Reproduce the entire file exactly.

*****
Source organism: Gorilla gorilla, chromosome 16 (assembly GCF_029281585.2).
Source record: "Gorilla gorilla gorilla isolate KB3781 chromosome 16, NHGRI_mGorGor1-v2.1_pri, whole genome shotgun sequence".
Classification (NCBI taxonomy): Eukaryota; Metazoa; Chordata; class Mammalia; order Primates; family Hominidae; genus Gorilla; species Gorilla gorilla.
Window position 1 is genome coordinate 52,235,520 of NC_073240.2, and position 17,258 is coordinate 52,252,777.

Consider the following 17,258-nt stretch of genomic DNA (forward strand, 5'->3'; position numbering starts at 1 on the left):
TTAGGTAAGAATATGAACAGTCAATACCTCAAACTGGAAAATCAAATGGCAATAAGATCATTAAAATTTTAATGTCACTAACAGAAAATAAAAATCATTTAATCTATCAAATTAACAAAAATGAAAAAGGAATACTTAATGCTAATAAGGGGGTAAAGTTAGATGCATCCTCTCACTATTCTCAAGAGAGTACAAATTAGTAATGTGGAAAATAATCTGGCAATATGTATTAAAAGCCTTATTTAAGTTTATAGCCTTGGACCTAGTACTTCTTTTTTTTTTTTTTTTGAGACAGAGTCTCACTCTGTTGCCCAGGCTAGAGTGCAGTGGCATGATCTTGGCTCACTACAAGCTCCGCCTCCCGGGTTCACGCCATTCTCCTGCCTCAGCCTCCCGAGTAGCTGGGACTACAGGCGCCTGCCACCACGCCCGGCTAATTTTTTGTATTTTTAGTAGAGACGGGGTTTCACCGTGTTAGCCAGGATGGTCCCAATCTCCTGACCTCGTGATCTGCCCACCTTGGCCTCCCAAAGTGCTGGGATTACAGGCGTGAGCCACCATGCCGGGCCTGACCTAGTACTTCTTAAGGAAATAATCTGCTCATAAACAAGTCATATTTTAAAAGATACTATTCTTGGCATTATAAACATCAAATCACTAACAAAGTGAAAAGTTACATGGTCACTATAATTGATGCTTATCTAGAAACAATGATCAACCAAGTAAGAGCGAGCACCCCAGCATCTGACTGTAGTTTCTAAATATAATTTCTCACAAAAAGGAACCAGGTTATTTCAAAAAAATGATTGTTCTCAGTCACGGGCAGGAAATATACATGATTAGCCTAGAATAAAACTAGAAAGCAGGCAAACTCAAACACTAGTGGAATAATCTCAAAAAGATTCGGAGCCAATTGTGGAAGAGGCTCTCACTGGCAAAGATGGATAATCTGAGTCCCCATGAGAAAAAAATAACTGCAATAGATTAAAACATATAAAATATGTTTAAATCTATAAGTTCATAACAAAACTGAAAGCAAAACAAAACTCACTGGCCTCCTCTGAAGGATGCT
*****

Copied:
Source organism: Gorilla gorilla, chromosome 16 (assembly GCF_029281585.2).
Source record: "Gorilla gorilla gorilla isolate KB3781 chromosome 16, NHGRI_mGorGor1-v2.1_pri, whole genome shotgun sequence".
Classification (NCBI taxonomy): Eukaryota; Metazoa; Chordata; class Mammalia; order Primates; family Hominidae; genus Gorilla; species Gorilla gorilla.
Window position 1 is genome coordinate 52,235,520 of NC_073240.2, and position 17,258 is coordinate 52,252,777.

Consider the following 17,258-nt stretch of genomic DNA (forward strand, 5'->3'; position numbering starts at 1 on the left):
TTAGGTAAGAATATGAACAGTCAATACCTCAAACTGGAAAATCAAATGGCAATAAGATCATTAAAATTTTAATGTCACTAACAGAAAATAAAAATCATTTAATCTATCAAATTAACAAAAATGAAAAAGGAATACTTAATGCTAATAAGGGGGTAAAGTTAGATGCATCCTCTCACTATTCTCAAGAGAGTACAAATTAGTAATGTGGAAAATAATCTGGCAATATGTATTAAAAGCCTTATTTAAGTTTATAGCCTTGGACCTAGTACTTCTTTTTTTTTTTTTTTTGAGACAGAGTCTCACTCTGTTGCCCAGGCTAGAGTGCAGTGGCATGATCTTGGCTCACTACAAGCTCCGCCTCCCGGGTTCACGCCATTCTCCTGCCTCAGCCTCCCGAGTAGCTGGGACTACAGGCGCCTGCCACCACGCCCGGCTAATTTTTTGTATTTTTAGTAGAGACGGGGTTTCACCGTGTTAGCCAGGATGGTCCCAATCTCCTGACCTCGTGATCTGCCCACCTTGGCCTCCCAAAGTGCTGGGATTACAGGCGTGAGCCACCATGCCGGGCCTGACCTAGTACTTCTTAAGGAAATAATCTGCTCATAAACAAGTCATATTTTAAAAGATACTATTCTTGGCATTATAAACATCAAATCACTAACAAAGTGAAAAGTTACATGGTCACTATAATTGATGCTTATCTAGAAACAATGATCAACCAAGTAAGAGCGAGCACCCCAGCATCTGACTGTAGTTTCTAAATATAATTTCTCACAAAAAGGAACCAGGTTATTTCAAAAAAATGATTGTTCTCAGTCACGGGCAGGAAATATACATGATTAGCCTAGAATAAAACTAGAAAGCAGGCAAACTCAAACACTAGTGGAATAATCTCAAAAAGATTCGGAGCCAATTGTGGAAGAGGCTCTCACTGGCAAAGATGGATAATCTGAGTCCCCATGAGAAAAAAATAACTGCAATAGATTAAAACATATAAAATATGTTTAAATCTATAAGTTCATAACAAAACTGAAAGCAAAACAAAACTCACTGGCCTCCTCTGAAGGATGCT